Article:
The Western Cape and KwaZulu-Natal are the country’s favourite provinces to buy property, with homes in these regions selling faster than those in other provinces.
Inner cities throughout the country, meanwhile, are proving attractive to young home buyers.
Citing the latest FNB Property Barometer, Grant Smee, managing director of the Only Realty Property Group says the national average time a house spends on the market is eight weeks.
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In coastal areas, however, this time is shorter.
“Unsurprisingly, given the surge of semigration to the province, the Western Cape indicated the most favourable conditions for selling in the country, with the average time a property spent on the market being six weeks and three days.
“It’s clear that the Western Cape is going to lead the country in terms of demand and a competitive residential property market for some time to come.”
He says the province has seen a “surge” of semigration as people choose to relocate in the search for “the excellent quality of life that the Cape offers”.
“The popularity is reflected in the province’s higher property prices and lower rental vacancy rates.”
FNB data shows that KZN follows closely behind the Western Cape, with the average time spent on the market being six weeks and four days.
“Gauteng, the country’s most populated province, recorded the longest time at eight weeks and six days,” Smee says, adding, however, that one common trend across all provinces in that well-priced homes sell the fastest.
“By price segment, homes within the R1.3 million to R2.6 million bracket were snapped up the fastest, with the average time spent on the market at six weeks and four days.”
When it comes to house price inflation, Smee says Lightstone data shows there is also a “marked difference” across provinces.
- Northern Cape: 9.4% inflation
- North West: 6.9% inflation
- Eastern Cape: 6.6% inflation
- Western Cape: 6.3% inflation
- Free State: 5.4% inflation
- Limpopo: 4.9% inflation
- KZN: 4.5% inflation
- Gauteng: 4.4% inflation
- Mpumalanga: 4.4% inflation
“It’s important to note that these statistics don’t mean that it’s suddenly cheaper to buy a home in Camps Bay than it is to buy a home in Kimberly. The most expensive properties in South Africa are still primarily located in the coastal provinces, and Lightstone’s inflation figures are primarily boosted by high rates of activity in what they classify as the ‘low value segment’ – less than R250 000.”
He says the strong performance of affordably priced homes and inflation growth in the inland provinces may bring some relief to sellers.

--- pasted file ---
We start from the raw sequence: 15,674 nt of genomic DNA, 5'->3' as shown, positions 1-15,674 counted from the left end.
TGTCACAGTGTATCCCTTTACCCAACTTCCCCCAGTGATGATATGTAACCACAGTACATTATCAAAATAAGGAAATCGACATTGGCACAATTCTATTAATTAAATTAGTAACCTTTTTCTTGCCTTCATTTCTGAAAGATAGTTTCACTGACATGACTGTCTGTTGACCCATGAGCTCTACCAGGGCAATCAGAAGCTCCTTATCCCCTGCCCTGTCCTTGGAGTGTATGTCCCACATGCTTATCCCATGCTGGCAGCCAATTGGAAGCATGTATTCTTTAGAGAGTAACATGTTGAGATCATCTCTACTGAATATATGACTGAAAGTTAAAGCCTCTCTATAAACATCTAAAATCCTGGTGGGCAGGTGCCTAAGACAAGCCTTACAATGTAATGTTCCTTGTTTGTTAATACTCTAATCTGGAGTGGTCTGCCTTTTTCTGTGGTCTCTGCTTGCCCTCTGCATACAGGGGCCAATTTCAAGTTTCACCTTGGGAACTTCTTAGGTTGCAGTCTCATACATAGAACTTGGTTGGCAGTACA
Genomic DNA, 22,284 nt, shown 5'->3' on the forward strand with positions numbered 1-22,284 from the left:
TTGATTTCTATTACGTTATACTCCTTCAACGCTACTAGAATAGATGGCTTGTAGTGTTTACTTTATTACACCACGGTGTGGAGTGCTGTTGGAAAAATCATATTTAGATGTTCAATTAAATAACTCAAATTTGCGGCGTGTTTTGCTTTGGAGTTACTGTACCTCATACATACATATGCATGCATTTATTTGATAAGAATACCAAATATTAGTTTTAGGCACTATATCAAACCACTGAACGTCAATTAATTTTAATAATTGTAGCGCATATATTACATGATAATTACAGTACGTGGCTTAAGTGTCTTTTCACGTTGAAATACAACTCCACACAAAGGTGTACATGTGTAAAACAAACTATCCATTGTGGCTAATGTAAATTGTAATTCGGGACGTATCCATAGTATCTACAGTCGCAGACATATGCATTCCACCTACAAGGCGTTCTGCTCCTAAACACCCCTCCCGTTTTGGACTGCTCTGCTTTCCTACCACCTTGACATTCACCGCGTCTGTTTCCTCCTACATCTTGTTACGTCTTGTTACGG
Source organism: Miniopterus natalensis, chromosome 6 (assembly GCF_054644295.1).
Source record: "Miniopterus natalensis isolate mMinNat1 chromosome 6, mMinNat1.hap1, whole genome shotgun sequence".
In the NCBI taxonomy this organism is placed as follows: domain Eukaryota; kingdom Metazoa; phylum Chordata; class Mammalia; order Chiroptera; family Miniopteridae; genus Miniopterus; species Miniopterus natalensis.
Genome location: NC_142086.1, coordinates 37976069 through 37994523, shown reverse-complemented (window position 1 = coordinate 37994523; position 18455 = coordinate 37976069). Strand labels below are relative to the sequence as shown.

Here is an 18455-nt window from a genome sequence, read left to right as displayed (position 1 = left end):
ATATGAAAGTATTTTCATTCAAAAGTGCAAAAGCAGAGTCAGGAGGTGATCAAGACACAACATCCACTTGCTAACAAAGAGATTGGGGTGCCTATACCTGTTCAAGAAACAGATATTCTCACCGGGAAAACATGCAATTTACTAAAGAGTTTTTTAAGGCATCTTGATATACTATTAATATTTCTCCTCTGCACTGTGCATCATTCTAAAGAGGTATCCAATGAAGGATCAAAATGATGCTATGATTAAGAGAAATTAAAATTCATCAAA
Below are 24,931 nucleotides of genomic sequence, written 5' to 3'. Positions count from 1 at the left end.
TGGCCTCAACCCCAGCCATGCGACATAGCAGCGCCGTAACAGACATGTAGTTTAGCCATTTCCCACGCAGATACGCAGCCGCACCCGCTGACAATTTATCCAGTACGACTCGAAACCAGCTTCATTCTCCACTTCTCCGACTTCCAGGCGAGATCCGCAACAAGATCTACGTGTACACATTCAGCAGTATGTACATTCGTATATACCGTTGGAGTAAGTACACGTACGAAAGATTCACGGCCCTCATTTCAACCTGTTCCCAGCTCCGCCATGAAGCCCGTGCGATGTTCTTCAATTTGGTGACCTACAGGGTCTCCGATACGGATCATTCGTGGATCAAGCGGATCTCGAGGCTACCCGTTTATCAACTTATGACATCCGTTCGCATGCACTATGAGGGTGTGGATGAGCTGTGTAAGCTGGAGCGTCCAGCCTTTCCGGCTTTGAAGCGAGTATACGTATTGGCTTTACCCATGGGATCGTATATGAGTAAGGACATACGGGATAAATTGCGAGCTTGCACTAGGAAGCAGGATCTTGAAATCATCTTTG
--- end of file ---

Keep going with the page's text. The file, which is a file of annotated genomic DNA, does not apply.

“While houses in the Western Cape or KZN are more likely to sell faster than similarly priced properties in other provinces, it is still price and not geography that is the number one determining factor in how fast a home will sell.”
Young people want to live in cities
Inner city living across the country, meanwhile, is boosting the city residential property market and driving urban rejuvenation, says Andrea Tucker, Director of MortgageMe. This urban densification trend is accelerating post Covid-19 due to lockdowns having changed the way people work, leaving many office and retail spaces in city CBDs empty and disused.
She says this is urging developers and investors who own commercial properties in inner cities to transform their building stock into residential or mixed-use developments, reigniting a trend for inner city living. The benefits of such living include reduced commuting time, lower living costs, and better access to transport hubs, essential services, and universities.
“The shift to inner city living tends to be more inclusive of lower income home seekers while also combating unsustainable urban sprawl. Cities have a huge capacity to densify and support large numbers of people while limiting their impact on the environment due to reduced land consumption, efficient infrastructure, and fewer cars on the road. And, with the state of the economy as it is, more middle-class South Africans are looking for smaller, centrally located spaces with lower rates and levies.
“This trend among the younger middle class to buy smaller, lock-up-and-go spaces in cities is driving urban regeneration and boosting the urban residential property market.”
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Small living spaces, says Graham Ross of Just Property Blouberg, are “great” as they are more affordable.
“You save on utilities and home maintenance. And it will be easier to make the capital investments that will save you even more in the long run, like a solar system. Going small will allow you to buy in a better area. And if you are downscaling, you’ll have more for little luxuries like travelling, and to put towards other investments.”
Ana Roberts of Just Property Upper Highway agrees. “Another great benefit is that small spaces require less furniture – a few great statement pieces allow for simple, minimalist decor and a beautiful, welcoming home at a fraction of the cost of furnishing a big house. And the cleaning is a breeze!”
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